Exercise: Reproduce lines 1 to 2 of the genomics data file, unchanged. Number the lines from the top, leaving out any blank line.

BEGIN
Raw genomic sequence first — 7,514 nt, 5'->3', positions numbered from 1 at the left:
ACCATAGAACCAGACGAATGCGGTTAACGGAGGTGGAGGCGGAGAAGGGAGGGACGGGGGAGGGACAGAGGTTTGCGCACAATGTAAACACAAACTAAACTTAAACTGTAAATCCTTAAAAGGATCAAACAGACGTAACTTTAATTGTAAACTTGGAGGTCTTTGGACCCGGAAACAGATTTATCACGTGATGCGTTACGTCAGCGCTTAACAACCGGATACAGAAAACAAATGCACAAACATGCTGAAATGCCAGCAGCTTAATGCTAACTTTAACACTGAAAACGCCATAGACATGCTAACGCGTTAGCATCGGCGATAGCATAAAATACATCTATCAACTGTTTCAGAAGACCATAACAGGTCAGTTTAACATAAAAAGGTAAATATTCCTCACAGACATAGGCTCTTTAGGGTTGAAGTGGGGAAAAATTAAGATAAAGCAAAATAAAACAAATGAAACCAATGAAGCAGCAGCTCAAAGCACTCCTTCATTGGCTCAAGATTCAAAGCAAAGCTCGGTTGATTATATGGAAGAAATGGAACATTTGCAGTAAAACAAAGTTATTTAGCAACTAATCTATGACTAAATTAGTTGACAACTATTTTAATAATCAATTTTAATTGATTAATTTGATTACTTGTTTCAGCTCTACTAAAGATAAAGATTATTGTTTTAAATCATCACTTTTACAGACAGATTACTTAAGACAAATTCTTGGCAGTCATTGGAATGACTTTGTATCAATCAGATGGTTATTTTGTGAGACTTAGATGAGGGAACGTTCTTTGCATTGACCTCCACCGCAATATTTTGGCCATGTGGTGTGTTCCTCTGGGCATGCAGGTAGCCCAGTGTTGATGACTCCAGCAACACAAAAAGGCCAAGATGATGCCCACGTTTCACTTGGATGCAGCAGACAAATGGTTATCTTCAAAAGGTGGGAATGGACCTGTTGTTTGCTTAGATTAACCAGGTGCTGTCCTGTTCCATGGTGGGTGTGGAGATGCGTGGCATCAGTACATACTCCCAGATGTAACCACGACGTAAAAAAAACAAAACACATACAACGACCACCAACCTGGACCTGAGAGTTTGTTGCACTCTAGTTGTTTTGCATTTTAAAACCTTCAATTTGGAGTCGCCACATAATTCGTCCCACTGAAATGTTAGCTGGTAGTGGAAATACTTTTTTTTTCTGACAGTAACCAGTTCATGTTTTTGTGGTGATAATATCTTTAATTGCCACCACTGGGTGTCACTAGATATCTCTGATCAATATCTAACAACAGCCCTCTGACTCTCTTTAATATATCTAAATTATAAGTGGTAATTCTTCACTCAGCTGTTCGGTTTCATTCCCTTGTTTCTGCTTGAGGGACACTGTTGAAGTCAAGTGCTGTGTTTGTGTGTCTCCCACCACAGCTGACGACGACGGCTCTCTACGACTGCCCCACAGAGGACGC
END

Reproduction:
Raw genomic sequence first — 7,514 nt, 5'->3', positions numbered from 1 at the left:
ACCATAGAACCAGACGAATGCGGTTAACGGAGGTGGAGGCGGAGAAGGGAGGGACGGGGGAGGGACAGAGGTTTGCGCACAATGTAAACACAAACTAAACTTAAACTGTAAATCCTTAAAAGGATCAAACAGACGTAACTTTAATTGTAAACTTGGAGGTCTTTGGACCCGGAAACAGATTTATCACGTGATGCGTTACGTCAGCGCTTAACAACCGGATACAGAAAACAAATGCACAAACATGCTGAAATGCCAGCAGCTTAATGCTAACTTTAACACTGAAAACGCCATAGACATGCTAACGCGTTAGCATCGGCGATAGCATAAAATACATCTATCAACTGTTTCAGAAGACCATAACAGGTCAGTTTAACATAAAAAGGTAAATATTCCTCACAGACATAGGCTCTTTAGGGTTGAAGTGGGGAAAAATTAAGATAAAGCAAAATAAAACAAATGAAACCAATGAAGCAGCAGCTCAAAGCACTCCTTCATTGGCTCAAGATTCAAAGCAAAGCTCGGTTGATTATATGGAAGAAATGGAACATTTGCAGTAAAACAAAGTTATTTAGCAACTAATCTATGACTAAATTAGTTGACAACTATTTTAATAATCAATTTTAATTGATTAATTTGATTACTTGTTTCAGCTCTACTAAAGATAAAGATTATTGTTTTAAATCATCACTTTTACAGACAGATTACTTAAGACAAATTCTTGGCAGTCATTGGAATGACTTTGTATCAATCAGATGGTTATTTTGTGAGACTTAGATGAGGGAACGTTCTTTGCATTGACCTCCACCGCAATATTTTGGCCATGTGGTGTGTTCCTCTGGGCATGCAGGTAGCCCAGTGTTGATGACTCCAGCAACACAAAAAGGCCAAGATGATGCCCACGTTTCACTTGGATGCAGCAGACAAATGGTTATCTTCAAAAGGTGGGAATGGACCTGTTGTTTGCTTAGATTAACCAGGTGCTGTCCTGTTCCATGGTGGGTGTGGAGATGCGTGGCATCAGTACATACTCCCAGATGTAACCACGACGTAAAAAAAACAAAACACATACAACGACCACCAACCTGGACCTGAGAGTTTGTTGCACTCTAGTTGTTTTGCATTTTAAAACCTTCAATTTGGAGTCGCCACATAATTCGTCCCACTGAAATGTTAGCTGGTAGTGGAAATACTTTTTTTTTCTGACAGTAACCAGTTCATGTTTTTGTGGTGATAATATCTTTAATTGCCACCACTGGGTGTCACTAGATATCTCTGATCAATATCTAACAACAGCCCTCTGACTCTCTTTAATATATCTAAATTATAAGTGGTAATTCTTCACTCAGCTGTTCGGTTTCATTCCCTTGTTTCTGCTTGAGGGACACTGTTGAAGTCAAGTGCTGTGTTTGTGTGTCTCCCACCACAGCTGACGACGACGGCTCTCTACGACTGCCCCACAGAGGACGC